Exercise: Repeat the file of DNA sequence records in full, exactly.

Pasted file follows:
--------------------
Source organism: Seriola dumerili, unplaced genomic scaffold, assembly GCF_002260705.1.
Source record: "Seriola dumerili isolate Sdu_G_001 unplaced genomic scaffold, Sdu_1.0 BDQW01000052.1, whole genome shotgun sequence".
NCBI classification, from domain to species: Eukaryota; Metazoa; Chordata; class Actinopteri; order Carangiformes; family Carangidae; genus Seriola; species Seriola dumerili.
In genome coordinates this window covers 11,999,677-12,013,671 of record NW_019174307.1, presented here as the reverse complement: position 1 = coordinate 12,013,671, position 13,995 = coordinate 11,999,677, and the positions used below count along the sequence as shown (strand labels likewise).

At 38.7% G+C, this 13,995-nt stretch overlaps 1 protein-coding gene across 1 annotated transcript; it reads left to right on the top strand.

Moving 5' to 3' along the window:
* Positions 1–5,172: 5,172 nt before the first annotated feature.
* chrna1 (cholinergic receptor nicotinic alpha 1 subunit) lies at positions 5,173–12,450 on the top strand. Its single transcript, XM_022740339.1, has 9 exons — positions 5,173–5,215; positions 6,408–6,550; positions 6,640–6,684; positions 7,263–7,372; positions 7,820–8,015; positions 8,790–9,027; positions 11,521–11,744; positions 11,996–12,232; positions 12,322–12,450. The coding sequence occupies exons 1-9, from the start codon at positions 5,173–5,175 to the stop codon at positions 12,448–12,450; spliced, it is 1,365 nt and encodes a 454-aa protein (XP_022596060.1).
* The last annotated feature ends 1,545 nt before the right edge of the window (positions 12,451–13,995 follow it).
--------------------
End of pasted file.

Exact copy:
Source organism: Seriola dumerili, unplaced genomic scaffold, assembly GCF_002260705.1.
Source record: "Seriola dumerili isolate Sdu_G_001 unplaced genomic scaffold, Sdu_1.0 BDQW01000052.1, whole genome shotgun sequence".
NCBI classification, from domain to species: Eukaryota; Metazoa; Chordata; class Actinopteri; order Carangiformes; family Carangidae; genus Seriola; species Seriola dumerili.
In genome coordinates this window covers 11,999,677-12,013,671 of record NW_019174307.1, presented here as the reverse complement: position 1 = coordinate 12,013,671, position 13,995 = coordinate 11,999,677, and the positions used below count along the sequence as shown (strand labels likewise).

At 38.7% G+C, this 13,995-nt stretch overlaps 1 protein-coding gene across 1 annotated transcript; it reads left to right on the top strand.

Moving 5' to 3' along the window:
* Positions 1–5,172: 5,172 nt before the first annotated feature.
* chrna1 (cholinergic receptor nicotinic alpha 1 subunit) lies at positions 5,173–12,450 on the top strand. Its single transcript, XM_022740339.1, has 9 exons — positions 5,173–5,215; positions 6,408–6,550; positions 6,640–6,684; positions 7,263–7,372; positions 7,820–8,015; positions 8,790–9,027; positions 11,521–11,744; positions 11,996–12,232; positions 12,322–12,450. The coding sequence occupies exons 1-9, from the start codon at positions 5,173–5,175 to the stop codon at positions 12,448–12,450; spliced, it is 1,365 nt and encodes a 454-aa protein (XP_022596060.1).
* The last annotated feature ends 1,545 nt before the right edge of the window (positions 12,451–13,995 follow it).